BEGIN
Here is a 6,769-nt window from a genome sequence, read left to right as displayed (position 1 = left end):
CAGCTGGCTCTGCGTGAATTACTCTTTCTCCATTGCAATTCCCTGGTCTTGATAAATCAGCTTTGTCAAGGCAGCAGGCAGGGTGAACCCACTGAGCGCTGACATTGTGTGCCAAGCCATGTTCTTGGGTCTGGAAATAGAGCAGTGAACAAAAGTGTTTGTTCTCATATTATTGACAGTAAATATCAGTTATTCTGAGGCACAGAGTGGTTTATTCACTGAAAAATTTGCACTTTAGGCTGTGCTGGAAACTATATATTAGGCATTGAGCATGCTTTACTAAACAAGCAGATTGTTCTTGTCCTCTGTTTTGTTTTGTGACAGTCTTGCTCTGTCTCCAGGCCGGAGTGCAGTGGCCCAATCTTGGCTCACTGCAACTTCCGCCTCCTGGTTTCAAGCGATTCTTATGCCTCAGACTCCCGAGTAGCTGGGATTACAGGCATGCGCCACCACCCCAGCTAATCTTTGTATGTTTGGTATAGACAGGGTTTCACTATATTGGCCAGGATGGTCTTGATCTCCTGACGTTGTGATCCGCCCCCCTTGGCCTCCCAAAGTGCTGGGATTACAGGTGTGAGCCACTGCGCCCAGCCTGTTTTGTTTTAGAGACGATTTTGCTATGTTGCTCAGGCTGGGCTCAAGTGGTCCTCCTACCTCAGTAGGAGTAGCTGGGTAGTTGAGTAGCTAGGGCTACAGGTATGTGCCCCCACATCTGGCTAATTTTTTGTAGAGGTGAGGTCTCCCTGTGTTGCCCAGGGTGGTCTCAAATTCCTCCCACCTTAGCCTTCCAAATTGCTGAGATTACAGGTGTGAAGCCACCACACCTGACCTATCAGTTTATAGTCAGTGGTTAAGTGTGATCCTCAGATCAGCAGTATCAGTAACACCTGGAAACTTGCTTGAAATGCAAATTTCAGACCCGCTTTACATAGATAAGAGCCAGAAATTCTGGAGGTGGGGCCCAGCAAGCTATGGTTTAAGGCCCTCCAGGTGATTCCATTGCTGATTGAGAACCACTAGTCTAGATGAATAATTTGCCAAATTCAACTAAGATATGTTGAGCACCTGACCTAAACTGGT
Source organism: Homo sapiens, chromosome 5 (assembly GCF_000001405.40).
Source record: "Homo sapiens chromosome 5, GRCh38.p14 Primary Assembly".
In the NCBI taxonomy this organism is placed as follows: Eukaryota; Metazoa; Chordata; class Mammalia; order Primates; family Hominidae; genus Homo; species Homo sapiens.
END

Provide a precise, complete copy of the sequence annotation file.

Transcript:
Here is a 6,769-nt window from a genome sequence, read left to right as displayed (position 1 = left end):
CAGCTGGCTCTGCGTGAATTACTCTTTCTCCATTGCAATTCCCTGGTCTTGATAAATCAGCTTTGTCAAGGCAGCAGGCAGGGTGAACCCACTGAGCGCTGACATTGTGTGCCAAGCCATGTTCTTGGGTCTGGAAATAGAGCAGTGAACAAAAGTGTTTGTTCTCATATTATTGACAGTAAATATCAGTTATTCTGAGGCACAGAGTGGTTTATTCACTGAAAAATTTGCACTTTAGGCTGTGCTGGAAACTATATATTAGGCATTGAGCATGCTTTACTAAACAAGCAGATTGTTCTTGTCCTCTGTTTTGTTTTGTGACAGTCTTGCTCTGTCTCCAGGCCGGAGTGCAGTGGCCCAATCTTGGCTCACTGCAACTTCCGCCTCCTGGTTTCAAGCGATTCTTATGCCTCAGACTCCCGAGTAGCTGGGATTACAGGCATGCGCCACCACCCCAGCTAATCTTTGTATGTTTGGTATAGACAGGGTTTCACTATATTGGCCAGGATGGTCTTGATCTCCTGACGTTGTGATCCGCCCCCCTTGGCCTCCCAAAGTGCTGGGATTACAGGTGTGAGCCACTGCGCCCAGCCTGTTTTGTTTTAGAGACGATTTTGCTATGTTGCTCAGGCTGGGCTCAAGTGGTCCTCCTACCTCAGTAGGAGTAGCTGGGTAGTTGAGTAGCTAGGGCTACAGGTATGTGCCCCCACATCTGGCTAATTTTTTGTAGAGGTGAGGTCTCCCTGTGTTGCCCAGGGTGGTCTCAAATTCCTCCCACCTTAGCCTTCCAAATTGCTGAGATTACAGGTGTGAAGCCACCACACCTGACCTATCAGTTTATAGTCAGTGGTTAAGTGTGATCCTCAGATCAGCAGTATCAGTAACACCTGGAAACTTGCTTGAAATGCAAATTTCAGACCCGCTTTACATAGATAAGAGCCAGAAATTCTGGAGGTGGGGCCCAGCAAGCTATGGTTTAAGGCCCTCCAGGTGATTCCATTGCTGATTGAGAACCACTAGTCTAGATGAATAATTTGCCAAATTCAACTAAGATATGTTGAGCACCTGACCTAAACTGGT
Source organism: Homo sapiens, chromosome 5 (assembly GCF_000001405.40).
Source record: "Homo sapiens chromosome 5, GRCh38.p14 Primary Assembly".
In the NCBI taxonomy this organism is placed as follows: Eukaryota; Metazoa; Chordata; class Mammalia; order Primates; family Hominidae; genus Homo; species Homo sapiens.